Pursuant to notice and in obedience to a commission directed to any Judge, Notary Public, or Justice of the Peace in the State of North Carolina issuing from I. W. Eurich, a Justice of the Peace for Jefferson County in the State of Kentucky, I John E. Brown, a Justice of the Peace in and for the County of Caswell, State of North Carolina, proceeded to take the deposition of Barzillai Graves at the Court House in Yanceyville on the 19th day of August 1844 to be read in evidence in a suit now pending before I. W. Eurich a Justice of the Peace in the County of Jefferson and State of Kentucky as aforesaid wherein Elijah Graves is plaintiff and Lewis Shirley is defendant.

    Barzillai Graves being first duly sworn _____ sayeth as follows. That some time in the year 1823 or [18]24 to the best of his knowledge Elijah Graves [applied] to him for a small sum of money the amount not now recollected and stated that he had an order (a verbal order this deponent believes from Lewis Shirley on this deponent for that amount) -- This deponent replyed to Elijah Graves that he would not pay the order for he held Lewis Shirley's receipt in full for all he was due _____; and for the satisfaction of the aforesaid Elijah Graves this deponent did subsequently show and exhibit to him the aforesaid receipt signed by Lewis Shirley and this deponent further sayeth that he never did pay to Elijah Graves any money for Lewis Shirley and further this deponent sayeth not.

    Barzillai Graves

    Sworn and subscribed to before me the day & year first above written.

    John E. Brown JP
    _______________

    It appears that Elijah Graves sued Lewis Shirley in a Kentucky court, possibly to collect a debt. Lewis Shirley apparently defended the claim by stating that the debt had been paid as a result of Barzillai Graves paying to Elijah Graves an amount owed by Barzillai Graves to Lewis Shirley. The Barzillai Graves deposition is to the effect that the debt to Lewis Shirley had been paid, as evidenced by a receipt from Lewis Shirley, and that Barzillai Graves paid no amount to Elijah Graves in satisfaction of the apparent Lewis Shirley indebtedness to Elijah Graves.

    The identity of this Barzillai Graves has not been determined, but he was not the well-known Reverend Barzillai Graves (1759-1827). Possibilities: (1) Barzillai Graves (1782-1850), son of John Herndon Graves and Nancy Slade (had a brother named Elijah Graves); Barzillai Graves (1802-1867), son of Solomon Graves (but believed living in Georgia in 1844); and (3) Barzillai Graves (1820-1903), son of Jeremiah Graves and Delilah S. Lea.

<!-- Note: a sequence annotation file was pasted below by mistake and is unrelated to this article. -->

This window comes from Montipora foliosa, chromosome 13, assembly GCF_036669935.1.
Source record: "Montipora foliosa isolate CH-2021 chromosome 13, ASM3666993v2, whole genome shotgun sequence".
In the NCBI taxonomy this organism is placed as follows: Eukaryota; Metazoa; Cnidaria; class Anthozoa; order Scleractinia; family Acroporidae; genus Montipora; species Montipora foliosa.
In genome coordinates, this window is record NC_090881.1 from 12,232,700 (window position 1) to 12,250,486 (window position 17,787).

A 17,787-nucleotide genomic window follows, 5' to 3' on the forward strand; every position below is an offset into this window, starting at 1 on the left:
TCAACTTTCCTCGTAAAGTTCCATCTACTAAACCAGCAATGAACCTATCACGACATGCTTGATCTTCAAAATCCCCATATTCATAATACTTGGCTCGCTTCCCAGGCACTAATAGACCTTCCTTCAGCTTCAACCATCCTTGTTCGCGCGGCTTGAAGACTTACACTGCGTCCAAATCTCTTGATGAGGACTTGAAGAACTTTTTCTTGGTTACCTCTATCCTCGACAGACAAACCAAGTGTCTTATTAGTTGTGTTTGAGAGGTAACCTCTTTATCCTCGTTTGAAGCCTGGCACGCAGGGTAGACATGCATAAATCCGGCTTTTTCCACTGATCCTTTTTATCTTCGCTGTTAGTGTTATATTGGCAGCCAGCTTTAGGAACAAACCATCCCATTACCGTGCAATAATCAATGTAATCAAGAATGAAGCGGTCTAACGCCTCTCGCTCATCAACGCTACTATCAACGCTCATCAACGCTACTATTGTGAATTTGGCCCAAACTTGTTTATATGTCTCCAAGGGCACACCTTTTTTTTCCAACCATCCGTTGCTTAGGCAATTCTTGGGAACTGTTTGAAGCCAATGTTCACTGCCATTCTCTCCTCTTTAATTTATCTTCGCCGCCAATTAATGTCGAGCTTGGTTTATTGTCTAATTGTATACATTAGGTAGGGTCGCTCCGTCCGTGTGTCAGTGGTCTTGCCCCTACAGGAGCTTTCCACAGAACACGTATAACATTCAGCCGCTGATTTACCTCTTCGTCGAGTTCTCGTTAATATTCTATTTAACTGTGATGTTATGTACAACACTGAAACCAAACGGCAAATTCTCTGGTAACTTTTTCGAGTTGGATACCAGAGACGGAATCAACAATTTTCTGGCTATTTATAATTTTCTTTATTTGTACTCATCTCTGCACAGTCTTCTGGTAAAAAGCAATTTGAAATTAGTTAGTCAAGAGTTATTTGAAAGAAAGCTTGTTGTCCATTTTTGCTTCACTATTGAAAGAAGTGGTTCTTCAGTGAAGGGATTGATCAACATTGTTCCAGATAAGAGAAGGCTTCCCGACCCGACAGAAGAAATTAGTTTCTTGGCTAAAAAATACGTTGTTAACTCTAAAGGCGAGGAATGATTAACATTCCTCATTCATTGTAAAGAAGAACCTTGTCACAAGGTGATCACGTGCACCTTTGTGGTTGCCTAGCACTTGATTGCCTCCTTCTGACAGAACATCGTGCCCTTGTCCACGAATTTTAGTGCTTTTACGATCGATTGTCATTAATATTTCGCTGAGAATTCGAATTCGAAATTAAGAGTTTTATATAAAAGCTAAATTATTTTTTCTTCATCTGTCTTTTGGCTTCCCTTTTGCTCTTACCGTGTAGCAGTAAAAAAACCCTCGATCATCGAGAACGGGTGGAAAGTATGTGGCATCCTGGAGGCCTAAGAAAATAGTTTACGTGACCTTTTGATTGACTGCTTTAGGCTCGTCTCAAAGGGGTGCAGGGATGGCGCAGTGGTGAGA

John E. Brown, Justice of the Peace, is believed to be Dr. John Edmunds Brown, M.D. (1800-1846), who for many years served as a Justice in Caswell County, North Carolina. At the time, a justice of the peace would have been a member of the Court of Pleas and Quarter Sessions. This body, while serving as an inferior court of limited jurisdiction, also functioned as the county's executive branch. In 1868, the Court of Pleas and Quarter Sessions was replaced, with respect to its executive authority, with the Board of County Commissioners.
    _______________

    Alabama State Census, 1820-1866
    Name: Bazillai Graves [Barzillai Graves]
    County: Macon
    Census Year: 1855

    1850 United States Federal Census
    Name: Basaler Graves [Barzillai Graves]
    Age: 44
    Birth Year: abt 1806
    Birthplace: North Carolina
    Home in 1850: District 5, Randolph, Georgia
    Gender: Male
    Family Number: 31
    Household Members: Name Age
    Basaler Graves 44
    Sarah M Graves 31
    Wm W Graves 9
    Louisa J Graves 5
    Florida H Graves 3




    Father: Solomon Graves b: 29 APR 1766 in Caswell County, North Carolina
    Mother: Frances Lewis

    Marriage 1 Sarah Maria Goneke
    • Married: 13 JUL 1837 1 2
    Children
    1. Has No Children John Sidney Graves b: 1839
    2. Has No Children William W. Graves b: ABT 1841 in Georgia
    3. Has Children Eugene Louis Graves b: 11 MAY 1845 in Randolph County, Georgia
    4. Has No Children Florida H. Graves b: ABT 1847 in Georgia
    5. Has No Children Sallie Graves b: JUL 1858 in Alabama

    Sources:
    1. Details: Barbour County, Alabama Archives (Biographies)
    2. Details: Graves Family Association Genealogy #270 (John Graves)
    3. Details: Descendants of Zachery Lewis